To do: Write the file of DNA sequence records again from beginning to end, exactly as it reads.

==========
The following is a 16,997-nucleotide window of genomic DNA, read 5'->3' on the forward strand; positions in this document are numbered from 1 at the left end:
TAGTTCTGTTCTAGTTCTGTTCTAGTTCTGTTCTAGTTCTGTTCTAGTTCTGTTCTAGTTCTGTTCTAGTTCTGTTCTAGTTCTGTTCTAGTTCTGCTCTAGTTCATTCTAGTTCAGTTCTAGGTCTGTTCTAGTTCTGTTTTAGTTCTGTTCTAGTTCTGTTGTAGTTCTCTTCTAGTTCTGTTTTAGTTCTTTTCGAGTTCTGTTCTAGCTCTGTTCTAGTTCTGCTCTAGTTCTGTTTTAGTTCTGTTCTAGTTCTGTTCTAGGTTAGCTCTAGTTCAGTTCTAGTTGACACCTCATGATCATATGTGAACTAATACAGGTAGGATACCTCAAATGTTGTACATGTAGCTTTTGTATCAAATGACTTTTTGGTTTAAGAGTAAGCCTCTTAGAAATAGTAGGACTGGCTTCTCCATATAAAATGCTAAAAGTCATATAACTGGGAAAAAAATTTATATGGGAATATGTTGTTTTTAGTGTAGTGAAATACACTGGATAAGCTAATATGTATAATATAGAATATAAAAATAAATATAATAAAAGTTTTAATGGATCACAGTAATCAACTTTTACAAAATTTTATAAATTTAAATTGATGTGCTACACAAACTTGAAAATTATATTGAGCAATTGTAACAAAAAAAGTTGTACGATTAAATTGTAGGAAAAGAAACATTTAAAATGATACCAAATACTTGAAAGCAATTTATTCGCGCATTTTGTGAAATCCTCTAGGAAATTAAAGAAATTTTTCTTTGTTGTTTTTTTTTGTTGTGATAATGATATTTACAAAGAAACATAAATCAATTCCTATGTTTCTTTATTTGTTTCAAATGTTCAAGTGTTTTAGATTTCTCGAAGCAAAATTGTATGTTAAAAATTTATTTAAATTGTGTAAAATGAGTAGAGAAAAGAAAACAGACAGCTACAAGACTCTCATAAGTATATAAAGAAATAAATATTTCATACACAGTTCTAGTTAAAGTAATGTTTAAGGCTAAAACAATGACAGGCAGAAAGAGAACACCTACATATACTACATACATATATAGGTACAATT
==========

The following is a 16,997-nucleotide window of genomic DNA, read 5'->3' on the forward strand; positions in this document are numbered from 1 at the left end:
TAGTTCTGTTCTAGTTCTGTTCTAGTTCTGTTCTAGTTCTGTTCTAGTTCTGTTCTAGTTCTGTTCTAGTTCTGTTCTAGTTCTGTTCTAGTTCTGCTCTAGTTCATTCTAGTTCAGTTCTAGGTCTGTTCTAGTTCTGTTTTAGTTCTGTTCTAGTTCTGTTGTAGTTCTCTTCTAGTTCTGTTTTAGTTCTTTTCGAGTTCTGTTCTAGCTCTGTTCTAGTTCTGCTCTAGTTCTGTTTTAGTTCTGTTCTAGTTCTGTTCTAGGTTAGCTCTAGTTCAGTTCTAGTTGACACCTCATGATCATATGTGAACTAATACAGGTAGGATACCTCAAATGTTGTACATGTAGCTTTTGTATCAAATGACTTTTTGGTTTAAGAGTAAGCCTCTTAGAAATAGTAGGACTGGCTTCTCCATATAAAATGCTAAAAGTCATATAACTGGGAAAAAAATTTATATGGGAATATGTTGTTTTTAGTGTAGTGAAATACACTGGATAAGCTAATATGTATAATATAGAATATAAAAATAAATATAATAAAAGTTTTAATGGATCACAGTAATCAACTTTTACAAAATTTTATAAATTTAAATTGATGTGCTACACAAACTTGAAAATTATATTGAGCAATTGTAACAAAAAAAGTTGTACGATTAAATTGTAGGAAAAGAAACATTTAAAATGATACCAAATACTTGAAAGCAATTTATTCGCGCATTTTGTGAAATCCTCTAGGAAATTAAAGAAATTTTTCTTTGTTGTTTTTTTTTGTTGTGATAATGATATTTACAAAGAAACATAAATCAATTCCTATGTTTCTTTATTTGTTTCAAATGTTCAAGTGTTTTAGATTTCTCGAAGCAAAATTGTATGTTAAAAATTTATTTAAATTGTGTAAAATGAGTAGAGAAAAGAAAACAGACAGCTACAAGACTCTCATAAGTATATAAAGAAATAAATATTTCATACACAGTTCTAGTTAAAGTAATGTTTAAGGCTAAAACAATGACAGGCAGAAAGAGAACACCTACATATACTACATACATATATAGGTACAATT